Pecan nuts on tree (Wikimedia Commons)
In our neighborhood, the orchards are much smaller and unfenced. The trees around us hang over our fence, so we find handfuls of pecan hulls in our yard, just there for the picking. We strip off the hulls and bring in the pecans to age a bit before cracking them.
We've been watching our neighbor across the street to see how he deals with his dozen or so pecan trees. First, he raked up all the fallen leaves in the yard, leaving them in rows along the fence line. Then, to our surprise, one clear and calm afternoon he sprayed the piles with kerosene and set them all on fire. The low fires didn't seem to hurt the trees, gave his grandchildren a great deal to be excited about, and were soon out, leaving clean ground behind and all ready for the next step.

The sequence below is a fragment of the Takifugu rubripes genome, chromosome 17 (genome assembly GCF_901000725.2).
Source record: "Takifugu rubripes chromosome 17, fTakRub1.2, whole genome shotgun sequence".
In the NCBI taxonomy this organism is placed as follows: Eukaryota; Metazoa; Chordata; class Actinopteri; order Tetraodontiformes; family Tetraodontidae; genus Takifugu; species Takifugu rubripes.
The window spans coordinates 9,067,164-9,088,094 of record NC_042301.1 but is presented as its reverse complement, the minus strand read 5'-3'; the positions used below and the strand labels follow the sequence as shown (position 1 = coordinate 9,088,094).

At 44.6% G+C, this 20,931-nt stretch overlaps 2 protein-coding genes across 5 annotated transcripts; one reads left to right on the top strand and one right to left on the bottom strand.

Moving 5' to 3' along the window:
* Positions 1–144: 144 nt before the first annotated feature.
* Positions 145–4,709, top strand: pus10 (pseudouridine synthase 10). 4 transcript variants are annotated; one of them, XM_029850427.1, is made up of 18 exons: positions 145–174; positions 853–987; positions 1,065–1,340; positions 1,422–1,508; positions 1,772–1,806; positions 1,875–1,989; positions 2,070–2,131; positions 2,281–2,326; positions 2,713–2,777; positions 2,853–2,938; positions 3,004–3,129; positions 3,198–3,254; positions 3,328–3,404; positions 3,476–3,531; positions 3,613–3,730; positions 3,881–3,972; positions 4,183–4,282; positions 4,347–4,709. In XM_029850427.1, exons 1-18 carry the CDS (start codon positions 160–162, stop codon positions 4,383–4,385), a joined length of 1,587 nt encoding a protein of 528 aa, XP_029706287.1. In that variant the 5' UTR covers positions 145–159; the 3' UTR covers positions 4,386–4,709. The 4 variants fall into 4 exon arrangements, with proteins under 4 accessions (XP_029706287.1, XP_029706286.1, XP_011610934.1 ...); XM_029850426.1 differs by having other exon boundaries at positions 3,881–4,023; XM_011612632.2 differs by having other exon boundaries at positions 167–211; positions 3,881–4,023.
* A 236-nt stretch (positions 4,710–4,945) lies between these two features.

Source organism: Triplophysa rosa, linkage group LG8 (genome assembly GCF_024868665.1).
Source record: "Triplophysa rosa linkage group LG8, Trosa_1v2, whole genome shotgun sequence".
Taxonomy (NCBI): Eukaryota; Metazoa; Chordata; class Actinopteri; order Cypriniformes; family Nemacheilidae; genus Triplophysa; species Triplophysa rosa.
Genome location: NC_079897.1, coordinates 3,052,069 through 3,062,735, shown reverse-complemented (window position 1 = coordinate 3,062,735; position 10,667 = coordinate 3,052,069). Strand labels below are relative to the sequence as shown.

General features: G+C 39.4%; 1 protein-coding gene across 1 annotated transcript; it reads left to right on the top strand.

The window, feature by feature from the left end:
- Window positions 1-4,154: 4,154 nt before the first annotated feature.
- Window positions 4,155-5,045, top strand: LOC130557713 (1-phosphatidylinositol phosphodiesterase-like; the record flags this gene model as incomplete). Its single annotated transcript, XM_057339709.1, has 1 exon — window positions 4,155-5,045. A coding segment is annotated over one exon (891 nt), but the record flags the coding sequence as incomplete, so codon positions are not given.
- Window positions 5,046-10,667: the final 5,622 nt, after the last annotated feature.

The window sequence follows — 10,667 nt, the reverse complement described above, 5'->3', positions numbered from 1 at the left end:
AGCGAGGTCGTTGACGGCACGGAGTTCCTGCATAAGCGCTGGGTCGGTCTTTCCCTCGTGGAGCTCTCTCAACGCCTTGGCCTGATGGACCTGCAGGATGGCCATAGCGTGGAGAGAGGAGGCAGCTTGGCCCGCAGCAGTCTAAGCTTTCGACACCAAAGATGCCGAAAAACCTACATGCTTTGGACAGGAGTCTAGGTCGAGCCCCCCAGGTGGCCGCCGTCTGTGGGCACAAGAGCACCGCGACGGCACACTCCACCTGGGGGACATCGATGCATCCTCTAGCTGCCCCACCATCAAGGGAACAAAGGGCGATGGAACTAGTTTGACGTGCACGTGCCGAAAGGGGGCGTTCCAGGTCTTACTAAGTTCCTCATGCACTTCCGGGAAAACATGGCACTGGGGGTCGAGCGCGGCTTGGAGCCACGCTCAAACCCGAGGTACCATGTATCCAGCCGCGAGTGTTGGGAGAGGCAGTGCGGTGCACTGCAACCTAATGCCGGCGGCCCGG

My neighbor's leaf fire
This morning, a group of strong young men arrived and began beating the tree branches with long poles. Now they are crawling along the ground (how I admire their knees!) and gathering the nuts by hand.
In larger orchards, large machines that shake the trees are used. I hope to get photos of that happening soon.